Though the legalization of marijuana created more jobs, are we also putting workers at risk? Many would argue that new changes in laws will increase the use of the drug by workers. Americans against marijuana do not look past the harmful effects marijuana use has on the body. Forbes admits that the legalization of marijuana has definitely complicated things for employers: “drug abusers are more likely to become sick or injured, are less productive, can be more distracting to co-workers, have increased absenteeism, and can be a danger to themselves or others.”


Marijuana and Real Estate

The medicinal marijuana industry alone is a multi-billion dollar business. The partakers in the industry are most likely looking to buy or upgrade a home. “The influx of [legal] pot dealers looking to capitalize on opportunity need not only a space for their business, but also a roof of their own,” says Agent Harvest. They have families and normal lives too! Add together all of these ingredients, and the future net worth of marijuana “grow” houses could potentially skyrocket. Think about it, your land could be as good as gold, or more accurately, Platinum.

California, Colorado, Washington, and more are changing their marijuana laws and “more than half of the nation’s 1 million REALTORS® reside in jurisdictions with laws that allow for medical or recreational use of marijuana,” states NAR in an article on the legalization of marijuana. For homeowners and buyers, concerns have been raised about marijuana users and businesses popping up next door. Could this cause residents to move or not buy homes? Past or present grow homes have a stigma, says Market Watch. Though there is an increasing acceptance of marijuana, people do not want it in their neighborhood.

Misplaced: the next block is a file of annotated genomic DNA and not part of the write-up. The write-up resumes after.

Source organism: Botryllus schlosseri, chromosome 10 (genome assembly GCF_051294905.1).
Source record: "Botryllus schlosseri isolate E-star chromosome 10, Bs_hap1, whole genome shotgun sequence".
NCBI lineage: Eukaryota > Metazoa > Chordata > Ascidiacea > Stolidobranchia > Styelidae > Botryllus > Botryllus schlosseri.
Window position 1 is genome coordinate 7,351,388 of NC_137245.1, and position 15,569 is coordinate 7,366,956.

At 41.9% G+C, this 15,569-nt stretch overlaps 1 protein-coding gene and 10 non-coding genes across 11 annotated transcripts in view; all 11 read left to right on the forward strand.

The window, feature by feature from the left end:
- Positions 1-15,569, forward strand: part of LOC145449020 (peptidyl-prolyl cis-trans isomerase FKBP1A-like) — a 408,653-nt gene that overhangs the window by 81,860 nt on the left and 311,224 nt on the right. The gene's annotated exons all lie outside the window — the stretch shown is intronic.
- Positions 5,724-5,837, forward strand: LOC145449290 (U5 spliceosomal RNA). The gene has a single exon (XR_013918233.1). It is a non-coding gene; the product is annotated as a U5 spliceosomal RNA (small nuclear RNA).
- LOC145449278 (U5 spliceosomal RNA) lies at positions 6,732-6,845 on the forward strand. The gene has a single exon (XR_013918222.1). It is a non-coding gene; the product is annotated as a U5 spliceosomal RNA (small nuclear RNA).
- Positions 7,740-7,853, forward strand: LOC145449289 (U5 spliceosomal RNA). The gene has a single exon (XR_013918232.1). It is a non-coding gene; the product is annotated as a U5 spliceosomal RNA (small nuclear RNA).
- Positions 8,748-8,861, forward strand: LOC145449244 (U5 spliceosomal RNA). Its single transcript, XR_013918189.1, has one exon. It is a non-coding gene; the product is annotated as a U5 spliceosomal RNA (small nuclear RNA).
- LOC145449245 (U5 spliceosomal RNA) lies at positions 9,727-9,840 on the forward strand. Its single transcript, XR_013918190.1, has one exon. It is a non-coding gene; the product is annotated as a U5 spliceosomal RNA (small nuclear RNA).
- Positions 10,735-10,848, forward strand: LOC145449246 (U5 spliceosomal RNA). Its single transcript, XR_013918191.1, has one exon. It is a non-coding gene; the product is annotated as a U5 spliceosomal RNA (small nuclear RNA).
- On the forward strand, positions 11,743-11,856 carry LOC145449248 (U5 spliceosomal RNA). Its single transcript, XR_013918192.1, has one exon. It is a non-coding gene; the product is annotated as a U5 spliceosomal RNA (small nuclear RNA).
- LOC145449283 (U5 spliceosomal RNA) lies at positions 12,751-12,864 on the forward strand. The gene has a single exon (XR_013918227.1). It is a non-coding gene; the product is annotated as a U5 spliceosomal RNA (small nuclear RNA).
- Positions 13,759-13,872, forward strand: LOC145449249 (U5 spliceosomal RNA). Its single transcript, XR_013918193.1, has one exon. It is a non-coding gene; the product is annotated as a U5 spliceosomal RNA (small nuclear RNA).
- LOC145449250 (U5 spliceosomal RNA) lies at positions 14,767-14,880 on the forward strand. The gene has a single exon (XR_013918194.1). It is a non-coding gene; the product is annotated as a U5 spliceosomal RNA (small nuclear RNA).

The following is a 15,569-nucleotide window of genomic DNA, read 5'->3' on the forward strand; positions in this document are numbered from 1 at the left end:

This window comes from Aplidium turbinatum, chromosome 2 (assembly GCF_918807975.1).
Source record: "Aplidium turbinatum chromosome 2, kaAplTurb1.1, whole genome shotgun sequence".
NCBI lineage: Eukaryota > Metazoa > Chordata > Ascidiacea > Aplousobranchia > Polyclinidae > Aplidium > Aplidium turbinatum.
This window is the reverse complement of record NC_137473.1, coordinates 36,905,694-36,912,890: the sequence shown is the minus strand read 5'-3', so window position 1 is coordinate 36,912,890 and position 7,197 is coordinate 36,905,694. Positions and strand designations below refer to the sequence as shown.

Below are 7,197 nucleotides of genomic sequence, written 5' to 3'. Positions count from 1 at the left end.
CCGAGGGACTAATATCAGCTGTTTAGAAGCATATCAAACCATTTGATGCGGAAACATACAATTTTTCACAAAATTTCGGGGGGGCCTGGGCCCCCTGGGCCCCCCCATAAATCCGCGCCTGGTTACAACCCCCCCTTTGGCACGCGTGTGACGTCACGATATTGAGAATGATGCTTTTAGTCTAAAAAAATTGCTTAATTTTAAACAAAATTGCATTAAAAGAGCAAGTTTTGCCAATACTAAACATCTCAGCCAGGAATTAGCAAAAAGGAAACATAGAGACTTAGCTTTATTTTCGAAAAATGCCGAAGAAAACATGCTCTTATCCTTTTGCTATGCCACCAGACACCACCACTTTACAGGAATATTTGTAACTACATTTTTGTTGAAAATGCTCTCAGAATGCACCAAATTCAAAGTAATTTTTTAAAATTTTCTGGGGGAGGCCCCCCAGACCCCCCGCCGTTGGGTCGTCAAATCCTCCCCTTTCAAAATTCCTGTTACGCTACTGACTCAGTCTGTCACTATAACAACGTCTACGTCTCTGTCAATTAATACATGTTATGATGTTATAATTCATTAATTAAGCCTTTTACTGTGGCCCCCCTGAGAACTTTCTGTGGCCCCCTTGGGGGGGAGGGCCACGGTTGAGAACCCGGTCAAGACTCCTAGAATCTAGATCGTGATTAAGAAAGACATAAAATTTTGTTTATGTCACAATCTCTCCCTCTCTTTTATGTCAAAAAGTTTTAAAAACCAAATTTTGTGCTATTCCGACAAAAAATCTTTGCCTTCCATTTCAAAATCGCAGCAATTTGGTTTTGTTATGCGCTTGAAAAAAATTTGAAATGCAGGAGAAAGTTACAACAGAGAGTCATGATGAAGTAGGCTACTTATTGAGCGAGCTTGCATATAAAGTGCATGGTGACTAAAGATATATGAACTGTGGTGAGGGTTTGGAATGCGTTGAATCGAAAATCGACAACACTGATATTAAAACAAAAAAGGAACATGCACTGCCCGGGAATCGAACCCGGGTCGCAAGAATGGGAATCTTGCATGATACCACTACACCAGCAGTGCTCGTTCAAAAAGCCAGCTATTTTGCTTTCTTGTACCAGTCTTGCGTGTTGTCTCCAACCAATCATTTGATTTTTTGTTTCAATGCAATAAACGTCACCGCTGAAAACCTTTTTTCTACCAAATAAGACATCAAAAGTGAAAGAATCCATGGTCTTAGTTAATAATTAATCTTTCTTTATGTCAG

Market Watch also admits that “mortgages will not be given to marijuana-related businesses easily, as banks are federally chartered.” Marijuana is still illegal on a federal level; therefore, mortgages will not be given as easily to those who plan to start a marijuana business in their home.


Could marijuana legalization complicate the loan process and cause more headaches for REALTORS®? Be prepared to ask your clients these questions:

  • What is your viewpoint on marijuana grow houses in your neighborhood?
  • What is your viewpoint on marijuana users in your neighborhood?
  • Do you mind raising a family where one or both may be present?
  • Will the state possibly change their current marijuana laws, changing the way you sell homes?
  • Are you planning to become a legal marijuana grower?

When we dig deep into controversial topics like this, it might seem a little hazy. Don’t worry! Get ahead of your competition and educate yourself on all the new laws and guidelines that might affect your local real estate. No one knows what the future holds on these hot marijuana issues, but you can count on the same professional fact to hold true: those that keep themselves educated and ahead of their competition, become the experts that future home buyers and home sellers will turn to for help.

*Platinum does not promote or offer any opinion on the legalization of marijuana.

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Anthony Cummuta